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Automotive Industry Turns to Quantum

How quantum computing could drive a more sustainable, more autonomous automotive industry

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April 4, 2023

4 Min Read
Three engineers examine a VR model of a car
Quantum computing could improve the overall quality of vehicles. Getty

Quantum computing holds the promise of solving several challenges for the automotive industry and its shift toward autonomy. These include optimizing sensors and their placement, improving product testing and enhancing data visualization for greater quality control.

Johannes Oberreuter, Luca Asproni and Alessandro Farace, members of the quantum computing practice at Italian digital services company Reply, explain what it offers.

Why the Automotive Industry is Investigating Quantum

It has been said that the cars we drive say a lot about us. Indeed, the automotive industry is in the midst of a period of rapid transformation, largely shaped by growing consumer demand for more sustainable and autonomous mobility solutions. The increased demand for electric cars reflects a desire to embrace more sustainable choices. At the same time, there is a huge drive to introduce more self-driving and connected vehicle solutions.

Manufacturers now face a huge challenge to review business models and identify cost-effective solutions that allow for vehicle development and sustainable production. To help alleviate this burden, automotive players are exploring the promised potential of quantum computing as a means of accelerating the development process. Below are just a few examples of how quantum computing is poised to help the automotive industry become more sustainable and autonomous.

Precise and Efficient Sensing Solutions

Sensors are now a vital part of any modern automobile design, serving many different purposes. A modern car can have more than 70 sensors that monitor various aspects of the vehicle. They are instrumental in helping car manufacturers to bring models to market that are safer, more fuel efficient and more comfortable to drive.

Quantum computing will be key to gaining maximum effectiveness from these sensors. For example, when it comes to proximity sensors, quantum computing can be used to analyze many combinations of data to ensure sensing devices are efficiently positioned and adequately cover all critical areas while reliably detecting obstacles in different driving scenarios. This is becoming increasingly important as autonomous driving becomes more common. In addition, quantum computing can quickly calculate the exact number of sensors a vehicle needs which can lower costs and improve vehicle safety.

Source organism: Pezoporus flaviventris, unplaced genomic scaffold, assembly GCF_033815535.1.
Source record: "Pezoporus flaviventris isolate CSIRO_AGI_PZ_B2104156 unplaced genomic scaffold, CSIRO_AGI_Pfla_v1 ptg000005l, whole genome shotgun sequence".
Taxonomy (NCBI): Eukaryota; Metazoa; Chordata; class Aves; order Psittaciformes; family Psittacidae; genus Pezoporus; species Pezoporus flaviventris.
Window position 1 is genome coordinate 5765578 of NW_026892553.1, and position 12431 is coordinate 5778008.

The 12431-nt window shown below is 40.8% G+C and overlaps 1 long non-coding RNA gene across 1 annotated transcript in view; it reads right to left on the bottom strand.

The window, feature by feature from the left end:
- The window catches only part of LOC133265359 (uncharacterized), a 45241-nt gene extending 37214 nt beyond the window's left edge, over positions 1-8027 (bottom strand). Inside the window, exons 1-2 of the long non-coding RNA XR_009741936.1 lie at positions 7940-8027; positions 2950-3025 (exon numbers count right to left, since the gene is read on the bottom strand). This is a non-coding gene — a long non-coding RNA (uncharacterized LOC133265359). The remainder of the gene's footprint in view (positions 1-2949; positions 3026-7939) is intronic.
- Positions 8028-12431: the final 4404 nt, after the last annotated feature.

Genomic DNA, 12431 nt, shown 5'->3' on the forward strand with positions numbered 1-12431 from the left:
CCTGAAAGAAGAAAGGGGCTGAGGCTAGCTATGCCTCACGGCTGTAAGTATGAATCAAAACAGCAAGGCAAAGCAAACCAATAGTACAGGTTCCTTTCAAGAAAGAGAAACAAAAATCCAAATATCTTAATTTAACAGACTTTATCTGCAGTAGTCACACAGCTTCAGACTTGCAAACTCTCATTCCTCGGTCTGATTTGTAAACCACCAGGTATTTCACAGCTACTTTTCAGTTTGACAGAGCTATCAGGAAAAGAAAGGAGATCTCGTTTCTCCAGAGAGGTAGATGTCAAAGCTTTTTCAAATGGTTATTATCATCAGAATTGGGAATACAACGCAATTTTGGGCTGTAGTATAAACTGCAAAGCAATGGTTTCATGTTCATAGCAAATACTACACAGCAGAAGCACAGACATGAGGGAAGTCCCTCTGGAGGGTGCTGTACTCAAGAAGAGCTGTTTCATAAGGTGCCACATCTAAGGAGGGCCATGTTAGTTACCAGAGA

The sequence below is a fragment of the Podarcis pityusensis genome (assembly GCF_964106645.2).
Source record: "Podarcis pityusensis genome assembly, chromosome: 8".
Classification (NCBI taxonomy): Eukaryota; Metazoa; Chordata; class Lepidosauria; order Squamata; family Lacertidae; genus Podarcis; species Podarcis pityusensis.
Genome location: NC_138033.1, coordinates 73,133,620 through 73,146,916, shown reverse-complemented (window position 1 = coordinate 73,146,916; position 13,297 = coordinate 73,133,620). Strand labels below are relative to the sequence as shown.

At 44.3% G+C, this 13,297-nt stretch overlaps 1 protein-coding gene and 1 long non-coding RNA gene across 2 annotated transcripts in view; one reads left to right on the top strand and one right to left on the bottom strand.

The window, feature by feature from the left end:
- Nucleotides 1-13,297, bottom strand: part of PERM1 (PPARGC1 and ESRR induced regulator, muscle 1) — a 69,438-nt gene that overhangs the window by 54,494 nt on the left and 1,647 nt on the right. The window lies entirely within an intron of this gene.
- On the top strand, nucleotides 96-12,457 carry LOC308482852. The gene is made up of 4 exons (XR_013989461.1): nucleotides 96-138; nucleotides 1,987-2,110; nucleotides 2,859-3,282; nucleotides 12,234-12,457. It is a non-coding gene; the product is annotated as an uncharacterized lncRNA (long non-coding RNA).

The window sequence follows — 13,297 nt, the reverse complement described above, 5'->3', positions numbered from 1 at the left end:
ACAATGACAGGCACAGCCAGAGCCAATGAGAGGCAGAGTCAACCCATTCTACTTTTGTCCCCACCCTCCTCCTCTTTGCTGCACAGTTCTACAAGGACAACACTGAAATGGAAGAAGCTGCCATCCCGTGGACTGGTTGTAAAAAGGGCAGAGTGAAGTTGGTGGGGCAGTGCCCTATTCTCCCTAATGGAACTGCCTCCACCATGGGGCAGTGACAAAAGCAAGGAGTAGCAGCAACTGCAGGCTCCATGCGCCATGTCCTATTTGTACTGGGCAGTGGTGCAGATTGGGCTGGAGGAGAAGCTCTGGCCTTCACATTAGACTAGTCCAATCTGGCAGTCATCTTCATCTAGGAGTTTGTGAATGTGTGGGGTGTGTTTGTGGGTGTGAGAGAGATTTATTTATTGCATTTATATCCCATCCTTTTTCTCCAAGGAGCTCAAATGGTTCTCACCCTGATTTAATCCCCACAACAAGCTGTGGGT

Improved Product Testing

Testing new vehicles is often a very long, expensive and tedious process. However, it is a necessary one as it ensures that a vehicle can meet established industry standards, satisfies consumer use expectations, while incurring minimal warranty claims, and reaches a balance between customer demand and manufacturer profitability. After all, it is much cheaper to identify a problem with a product before mass production than it is to discover problems when the car is on the market and try to fix them afterward.

In this scenario, engineers are faced with a two-level combinatorial problem. To determine the optimal vehicle configuration, they must test all its components, but the tests must take place in such a sequence as to ensure the maximum possible number of tests for each product. Quantum computing is particularly useful because it promotes flexibility, efficiency, and scalability by identifying the lowest number of test vehicles and allowing the highest number of tests at the same time.

Data Visualization for Improved Quality Control

Currently, manufacturers rely on machine learning to create images during the production process that enable them to quickly visualize and identify defective parts, resulting in significant time and cost savings.

However, quantum computing can take this a step further. Quantum algorithms can be used to process large datasets much more efficiently. This provides a better representation of the relevant features and patterns in the data. Improved visualization of production data enables engineers to better spot weaknesses in production and creates the opportunity for greater personalization.

Quantum computing makes it easier to improve the overall quality of vehicles, whilst enabling companies to gain a competitive edge on the market. Automotive suppliers and manufacturers should be ready to apply quantum technology throughout the automotive industry, not just focus on manufacturing use cases.

They should consider the entire vehicle’s lifespan, from design to deployment and vehicle operation in the field. IT architects must be aware of their tasks and design the optimized quantum infrastructure for applications that require high computing power. Integrating quantum computing into business processes means taking the quantum leap – a leap that automotive companies must be willing to explore.

Opinion by Johannes Oberreuter, Luca Asproni and Alessandro Farace, members of the quantum computing practice at Italian digital services company Reply.

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